Granata 2022 Abstract Bioblast

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Granata Cesare (2022) Exercise training-induced enhancement of electron flow to the OXPHOS system is more important than increasing the OXPHOS machinery content to improve ATP generation in human skeletal muscle. Bioblast 2022: BEC Inaugural Conference.

Link: Bioblast 2022: BEC Inaugural Conference

Granata Cesare (2022)

Event: Bioblast 2022

Mitochondrial health is implicated in multiple diseases and ageing, and is therefore an important determinant of an individual’s quality of life [1]. Exercise training is an accessible and inexpensive therapeutic intervention that is extensively used to prevent, treat, and manage several lifestyle diseases [2], by enhancing mitochondrial biogenesis and improving mitochondrial bioenergetics. However, the intricacy of exercise training-induced mitochondrial adaptations remains, for the most part, unknown.

By utilizing a multi-omics approach integrated with classic biological mitochondrial techniques we performed an in-depth investigation of the effects of three different and sequential volumes of high-intensity interval training on the mitochondrial transcriptome, proteome, and lipidome in human skeletal muscle (n=10) [3].

We first confirmed that changes in mitochondrial respiration, content, and enzymatic activity, as well as supercomplex formation and the content of selected subunits of the OXPHOS system mirrored, for the most part, the changes in training volume, and that these changes were driven by the overall increase in mitochondrial content, as previously demonstrated [4]. Subsequently, by combining the power of 3 omics techniques with biochemical and in silico normalization, we removed the bias arising from the training-induced increase in mitochondrial content to unearth an intricate and previously undemonstrated network of differentially prioritized mitochondrial adaptations. We show that changes in hundreds of transcripts, proteins, and lipids are not stoichiometrically linked to the overall increase in mitochondrial content. Our findings indicate that enhancing electron flow to the OXPHOS system is more important to improve ATP generation than increasing the abundance of the OXPHOS machinery, and do not support the hypothesis that training-induced supercomplex reorganization enhances mitochondrial bioenergetics [3].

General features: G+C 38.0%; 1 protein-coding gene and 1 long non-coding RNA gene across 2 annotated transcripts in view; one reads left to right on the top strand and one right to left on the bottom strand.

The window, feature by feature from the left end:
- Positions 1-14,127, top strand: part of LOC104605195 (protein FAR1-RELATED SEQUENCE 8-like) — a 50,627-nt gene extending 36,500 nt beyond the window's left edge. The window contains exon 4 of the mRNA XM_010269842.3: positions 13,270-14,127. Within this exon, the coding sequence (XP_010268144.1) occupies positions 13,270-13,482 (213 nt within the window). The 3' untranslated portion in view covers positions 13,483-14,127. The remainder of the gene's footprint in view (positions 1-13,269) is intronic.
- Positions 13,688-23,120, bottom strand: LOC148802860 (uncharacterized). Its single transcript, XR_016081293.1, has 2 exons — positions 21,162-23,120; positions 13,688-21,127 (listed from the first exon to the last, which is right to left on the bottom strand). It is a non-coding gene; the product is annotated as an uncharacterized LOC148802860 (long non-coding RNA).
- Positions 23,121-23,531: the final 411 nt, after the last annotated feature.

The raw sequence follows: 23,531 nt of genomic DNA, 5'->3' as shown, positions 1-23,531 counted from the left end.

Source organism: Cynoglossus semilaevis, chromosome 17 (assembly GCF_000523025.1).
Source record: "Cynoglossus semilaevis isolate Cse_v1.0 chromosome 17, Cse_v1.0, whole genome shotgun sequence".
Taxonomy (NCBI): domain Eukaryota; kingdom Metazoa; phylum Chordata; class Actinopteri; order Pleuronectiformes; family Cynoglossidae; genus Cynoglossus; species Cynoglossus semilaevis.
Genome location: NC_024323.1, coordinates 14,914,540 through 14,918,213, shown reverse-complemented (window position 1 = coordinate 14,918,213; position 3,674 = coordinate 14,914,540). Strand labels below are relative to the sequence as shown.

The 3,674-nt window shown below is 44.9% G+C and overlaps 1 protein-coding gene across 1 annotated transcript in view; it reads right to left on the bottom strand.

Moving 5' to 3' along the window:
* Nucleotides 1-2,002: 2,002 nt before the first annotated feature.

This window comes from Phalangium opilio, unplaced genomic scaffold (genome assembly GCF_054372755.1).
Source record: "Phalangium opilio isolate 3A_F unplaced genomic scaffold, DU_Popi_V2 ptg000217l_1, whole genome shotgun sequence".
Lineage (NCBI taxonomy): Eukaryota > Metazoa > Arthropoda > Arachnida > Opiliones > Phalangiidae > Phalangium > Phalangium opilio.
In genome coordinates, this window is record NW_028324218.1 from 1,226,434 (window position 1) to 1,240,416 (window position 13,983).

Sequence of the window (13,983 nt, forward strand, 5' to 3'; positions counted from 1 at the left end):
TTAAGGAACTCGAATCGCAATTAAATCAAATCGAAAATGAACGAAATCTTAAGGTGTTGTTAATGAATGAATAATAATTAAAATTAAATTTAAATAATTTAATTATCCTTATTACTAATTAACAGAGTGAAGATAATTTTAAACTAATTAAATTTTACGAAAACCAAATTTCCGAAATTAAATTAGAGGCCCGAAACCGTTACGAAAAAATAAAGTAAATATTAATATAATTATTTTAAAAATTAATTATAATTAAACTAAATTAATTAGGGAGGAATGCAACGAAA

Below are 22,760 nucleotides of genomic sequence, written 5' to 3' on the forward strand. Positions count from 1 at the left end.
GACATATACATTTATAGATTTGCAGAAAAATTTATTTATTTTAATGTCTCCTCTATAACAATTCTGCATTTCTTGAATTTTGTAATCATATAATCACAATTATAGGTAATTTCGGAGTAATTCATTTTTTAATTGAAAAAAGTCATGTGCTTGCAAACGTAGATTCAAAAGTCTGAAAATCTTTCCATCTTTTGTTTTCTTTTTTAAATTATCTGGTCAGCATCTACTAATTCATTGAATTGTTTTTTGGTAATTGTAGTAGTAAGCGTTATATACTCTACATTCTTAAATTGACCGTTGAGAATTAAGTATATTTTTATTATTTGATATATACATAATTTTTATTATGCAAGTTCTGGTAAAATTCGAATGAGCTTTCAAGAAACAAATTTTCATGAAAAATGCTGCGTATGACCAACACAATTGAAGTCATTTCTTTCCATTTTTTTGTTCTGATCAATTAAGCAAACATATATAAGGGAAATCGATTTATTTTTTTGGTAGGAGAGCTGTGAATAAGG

Our study provides an analytical approach allowing unbiased and in-depth investigation of training-induced mitochondrial adaptations that challenges our current understanding and calls for careful reinterpretation of previous findings.

Keywords: OXPHOS, Mitochondria, Exercise training, Proteomics, Lipidomics Bioblast editor: Plangger M O2k-Network Lab: DE Duesseldorf Roden M


Institute for Clinical Diabetology, German Diabetes Center, Leibniz Center for Diabetes Research, Heinrich Heine Univ, 40225 Düsseldorf, Germany
German Center for Diabetes Research, Partner Düsseldorf, München-Neuherberg, Germany. –


Figure 1: Overview of training-induced changes in mitochondrial protein functional classes related to ATP generation. Row clustering determined by unsupervised hierarchical cluster analysis. FAO fatty acid β-oxidation, TCA tricarboxylic acid cycle, OXPHOS oxidative phosphorylation.


  1. Nunnari J, Suomalainen A (2012) Mitochondria: in sickness and in health. Cell 148:1145-59. doi: 10.1016/j.cell.2012.02.035
  2. Pedersen BK, Saltin B (2015) Exercise as medicine - evidence for prescribing exercise as therapy in 26 different chronic diseases. Scand J Med Sci Sports 25:1-72.
  3. Granata C, Caruana NJ, Botella J, Jamnick NA, Huynh K, Kuang J, Janssen HA, Reljic B, Mellett NA, Laskowski A, Stait TL, Frazier AE, Coughlan MT, Meikle PJ, Thorburn DR, Stroud DA, Bishop DJ (2021) High-intensity training induces non-stoichiometric changes in the mitochondrial proteome of human skeletal muscle without reorganisation of respiratory chain content. Nature Commun 12:7056.
  4. Granata C, Oliveira RS, Little JP, Renner K, Bishop DJ (2016) Mitochondrial adaptations to high-volume exercise training are rapidly reversed after a reduction in training volume in human skeletal muscle. FASEB J 30:3413-23.


Labels: MiParea: Respiration, Exercise physiology;nutrition;life style 

Organism: Human  Tissue;cell: Skeletal muscle 

HRR: Oxygraph-2k